Logo Fact Friday – The Canberra Theatre
The Canberra Theatre opened on Thursday June 24, 1965 with a gala performance by the Australian Ballet. It holds 1,200 seats. It’s been 40 years since Vlad Mosmondor designed the corporate identity for the Capital Theater Centre.
He also established the branding, menus and the overall look of the outside building. He re-introduced an amazing sculpture that was hid behind the building and brought it out It’s by artist Robert Cook entitled ‘Thespis’, 1965 in bronze. The sculpture was one of the main attractions as people walked into the building.
‘Thespis’ was the legendary originator of Greek tragedy. This is an abstract sculpture of a reclining human figure representing Thespis, who was reputed to be the first person ever to appear on stage as an actor in a leading role rather than as part of a chorus.
Originally funded through the Australian Government through the National Capital Development Authority for the new Canberra Theatre Centre. This work was relocated in 2006 to the refurbished foyer of the Canberra Theatre Centre.
The Canberra Theatre has been Canberra’s home of large scale performing arts from international comedians such as Ross Noble, overseas touring acts like Stomp, iconic musicians such as Tommy Emmanuel and Paul Kelly and touring ballet and opera companies to name just a few.
Prayer and faith there is a deep connection that humans have with people who share the same faith, a deeper connection they have with their God.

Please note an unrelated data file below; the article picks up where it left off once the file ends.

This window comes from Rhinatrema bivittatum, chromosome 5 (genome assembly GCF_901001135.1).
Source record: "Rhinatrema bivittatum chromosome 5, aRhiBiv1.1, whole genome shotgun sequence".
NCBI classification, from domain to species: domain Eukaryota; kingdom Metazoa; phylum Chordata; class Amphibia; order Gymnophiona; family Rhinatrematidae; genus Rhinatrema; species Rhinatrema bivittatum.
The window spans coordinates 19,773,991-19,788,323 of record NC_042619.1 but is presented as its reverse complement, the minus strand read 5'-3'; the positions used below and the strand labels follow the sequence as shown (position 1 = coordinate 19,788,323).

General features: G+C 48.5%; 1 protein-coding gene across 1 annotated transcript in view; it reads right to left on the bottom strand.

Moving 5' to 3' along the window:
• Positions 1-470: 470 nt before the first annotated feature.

During these trying times of despair and uncertainty we come together - there was a community of prayer during the start of covid that the pope had live streamed from the Vatican around the globe- for us all to come together and pray the rosary as one.
Then there was a weekly rosary that was held every Sunday in Croatia. The local church and priests, even families and communities came together in prayer. We even had the coach of the Croatian world cup soccer team host one of the prayer sittings, where he led the rosary and we prayed with him the ’hail mary’ in Croatian.
It took me back to when my grandmother was alive, she would always pray with us before bed time in Croatian. It's been a while since I've prayed in that language, but everything came flooding back. It was really great watching live and praying the rosary with a few hundred people. Something that I don't think will ever happen again.
I've always looked to prayer all my life, in times of need, in times of the good and the bad- the rosary has been a very special thing for me.
Recently in April/May this year two beautiful neighbours of mine had passed away. One was very young who had leukemia we grew up with him as kids around the corner from us, he was 59 - the other after Anzac day in Batemans bay - an amazing man who was a great carpenter and tomato gardener. I recently did the book cover about his own life for him earlier this year, he was 92.
I've been praying for them and their souls / its something very therapeutic and at the same time a release of ones grief and sadness that they are no longer with us. It's funny when someone dies, they may not be on this earth, but in prayer and spirit they do live on in us.
And it's true, I've never stopped praying for my loved ones, my grandparents, my two school friends who were killed in a car crash when I was in college, I've continued to pray for them. It's been 21 years since their death this year, and they are constantly in my prayers and they still live on.
We all don't know what is beyond this life, but for the ones who have faith in God know that we will see our loved ones again in paradise. That's why praying the rosary is so powerful. Prayer is so powerful.
’I used to pray that God would feed the hungry, or do this or that, but now I pray that he will guide me to do whatever I'm supposed to do, what I can do. I used to pray for answers, but now I'm praying for strength. I used to believe that prayer changes things, but now I know that prayer changes us and we change things’.
In memory of Carlo De Luca and Jim Cleaver of Yarralumla. (06.02.1962 - 23.04.2021 Carlo)
(14.03.1929 - 26.04.2021 Jim)
Jims article on tomatoes - Canberra Times